A Vision for Queens' Version of the High Line
Earlier this week, the Trust for Public Land and Friends of the QueensWay detailed its plans to transform a 3.5-mile stretch of abandoned railway in Queens into New York City’s newest marquee park, touting the plan as a boon for local businesses and residents alike.
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The plans, created by WXY Architecture & Urban Design and DlandStudio Architecture & Landscape Architecture, include a mix of new recreational and cultural opportunities as well as natural trails that supporters say will transform this section of the former Rockaway Beach branch of the Long Island Railroad into Queens’ own version of Manhattan’s High Line. The park would straddle the neighborhoods of Forest Hills, Ozone Park, Rego Park, Richmond Hill, and Woodhaven.
The project faces significant hurdles. For starters, some Queens residents would rather see a restoration of rail service to the Rockaways while others have raised concerns about privacy. And then there is the matter of money. Proponents estimate that it will cost $120 million to build the park. The New York Times reported this week that the Trust for Public Land has raised $1.2 million for the project, including $467,000 in New York State park funds. That signals that a challenging fundraising effort lies ahead.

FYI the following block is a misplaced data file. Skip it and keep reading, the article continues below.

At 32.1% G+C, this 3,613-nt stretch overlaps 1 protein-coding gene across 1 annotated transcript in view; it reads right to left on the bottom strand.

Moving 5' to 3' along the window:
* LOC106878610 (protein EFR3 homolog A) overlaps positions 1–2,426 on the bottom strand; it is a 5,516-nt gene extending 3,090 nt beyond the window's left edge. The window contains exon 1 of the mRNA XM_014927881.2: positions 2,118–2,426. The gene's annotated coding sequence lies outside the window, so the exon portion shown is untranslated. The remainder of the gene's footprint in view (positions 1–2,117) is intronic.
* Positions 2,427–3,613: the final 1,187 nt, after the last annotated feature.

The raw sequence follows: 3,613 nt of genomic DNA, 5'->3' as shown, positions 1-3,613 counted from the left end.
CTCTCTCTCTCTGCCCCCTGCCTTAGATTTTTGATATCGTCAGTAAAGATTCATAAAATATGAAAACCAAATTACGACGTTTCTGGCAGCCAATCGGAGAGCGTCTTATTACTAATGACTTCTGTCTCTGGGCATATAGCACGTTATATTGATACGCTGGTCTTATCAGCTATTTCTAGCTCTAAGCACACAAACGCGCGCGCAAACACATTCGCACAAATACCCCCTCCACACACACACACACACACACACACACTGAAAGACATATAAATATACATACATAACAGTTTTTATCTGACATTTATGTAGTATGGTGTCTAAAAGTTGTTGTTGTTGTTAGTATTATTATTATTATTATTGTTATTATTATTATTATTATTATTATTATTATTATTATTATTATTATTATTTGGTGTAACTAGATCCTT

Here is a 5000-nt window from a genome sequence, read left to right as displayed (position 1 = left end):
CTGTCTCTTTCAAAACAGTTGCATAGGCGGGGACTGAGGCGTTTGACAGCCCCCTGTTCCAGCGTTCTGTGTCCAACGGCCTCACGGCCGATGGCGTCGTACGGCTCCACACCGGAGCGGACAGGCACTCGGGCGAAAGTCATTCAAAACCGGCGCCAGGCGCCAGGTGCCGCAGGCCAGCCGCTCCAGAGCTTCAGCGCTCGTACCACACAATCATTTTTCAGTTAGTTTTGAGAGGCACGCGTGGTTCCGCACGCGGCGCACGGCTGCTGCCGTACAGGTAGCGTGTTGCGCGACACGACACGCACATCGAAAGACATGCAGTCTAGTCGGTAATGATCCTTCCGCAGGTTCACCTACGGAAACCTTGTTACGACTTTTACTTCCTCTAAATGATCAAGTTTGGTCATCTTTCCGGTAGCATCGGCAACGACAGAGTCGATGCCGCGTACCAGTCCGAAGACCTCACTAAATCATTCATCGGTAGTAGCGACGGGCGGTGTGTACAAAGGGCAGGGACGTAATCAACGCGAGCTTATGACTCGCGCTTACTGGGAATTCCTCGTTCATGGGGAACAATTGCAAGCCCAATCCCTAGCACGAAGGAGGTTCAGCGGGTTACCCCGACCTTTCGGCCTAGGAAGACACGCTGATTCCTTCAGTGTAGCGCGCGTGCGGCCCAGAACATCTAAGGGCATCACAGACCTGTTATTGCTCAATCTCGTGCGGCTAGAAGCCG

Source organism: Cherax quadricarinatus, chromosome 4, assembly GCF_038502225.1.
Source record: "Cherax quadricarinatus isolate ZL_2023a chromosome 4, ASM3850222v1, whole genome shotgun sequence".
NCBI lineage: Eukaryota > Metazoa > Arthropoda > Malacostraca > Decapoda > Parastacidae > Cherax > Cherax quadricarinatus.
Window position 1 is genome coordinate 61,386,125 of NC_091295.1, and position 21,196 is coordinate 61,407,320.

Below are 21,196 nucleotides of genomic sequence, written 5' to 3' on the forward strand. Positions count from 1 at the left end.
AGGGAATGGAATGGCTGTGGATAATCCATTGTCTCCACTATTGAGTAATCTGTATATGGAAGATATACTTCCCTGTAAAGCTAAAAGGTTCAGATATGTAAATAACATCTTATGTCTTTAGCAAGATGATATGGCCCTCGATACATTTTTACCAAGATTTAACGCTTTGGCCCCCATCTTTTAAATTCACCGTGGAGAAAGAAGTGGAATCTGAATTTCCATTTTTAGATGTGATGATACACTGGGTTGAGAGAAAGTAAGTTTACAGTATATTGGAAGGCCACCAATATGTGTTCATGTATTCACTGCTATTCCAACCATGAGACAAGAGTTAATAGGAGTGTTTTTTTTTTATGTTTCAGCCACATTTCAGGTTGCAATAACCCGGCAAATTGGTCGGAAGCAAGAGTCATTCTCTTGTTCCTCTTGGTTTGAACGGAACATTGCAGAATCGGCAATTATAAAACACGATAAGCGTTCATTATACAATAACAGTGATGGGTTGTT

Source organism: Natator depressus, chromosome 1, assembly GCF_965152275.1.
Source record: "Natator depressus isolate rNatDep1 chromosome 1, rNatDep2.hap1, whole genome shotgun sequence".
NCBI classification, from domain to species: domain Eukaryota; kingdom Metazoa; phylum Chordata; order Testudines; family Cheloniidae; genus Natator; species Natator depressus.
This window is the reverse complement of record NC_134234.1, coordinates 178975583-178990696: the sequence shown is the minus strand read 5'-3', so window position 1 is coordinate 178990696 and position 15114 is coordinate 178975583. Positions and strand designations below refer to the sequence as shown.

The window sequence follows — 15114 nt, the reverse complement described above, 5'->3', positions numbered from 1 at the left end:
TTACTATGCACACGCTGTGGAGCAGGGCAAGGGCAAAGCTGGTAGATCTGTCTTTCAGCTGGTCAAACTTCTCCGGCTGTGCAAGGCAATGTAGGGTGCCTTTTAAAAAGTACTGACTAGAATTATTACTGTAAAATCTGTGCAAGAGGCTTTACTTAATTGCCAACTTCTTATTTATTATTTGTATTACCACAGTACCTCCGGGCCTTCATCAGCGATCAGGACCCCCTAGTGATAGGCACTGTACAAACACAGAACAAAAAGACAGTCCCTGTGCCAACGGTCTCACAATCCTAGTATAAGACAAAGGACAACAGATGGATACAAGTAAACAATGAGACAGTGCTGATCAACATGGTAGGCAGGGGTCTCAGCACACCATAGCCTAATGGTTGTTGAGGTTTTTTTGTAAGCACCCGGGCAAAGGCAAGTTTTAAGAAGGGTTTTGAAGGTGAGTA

Still, supporters of the plan are optimistic.
"This will be a wonderful park for Queens," says Will Rogers, president of the Trust for Public Land. "It will provide a safe way for people to get to Forest Park without having to cross dangerous traffic, and the visitors of the QueensWay will help local businesses. It will also provide outdoor recreation for thousands of people who need that access. We look forward to making this park a reality."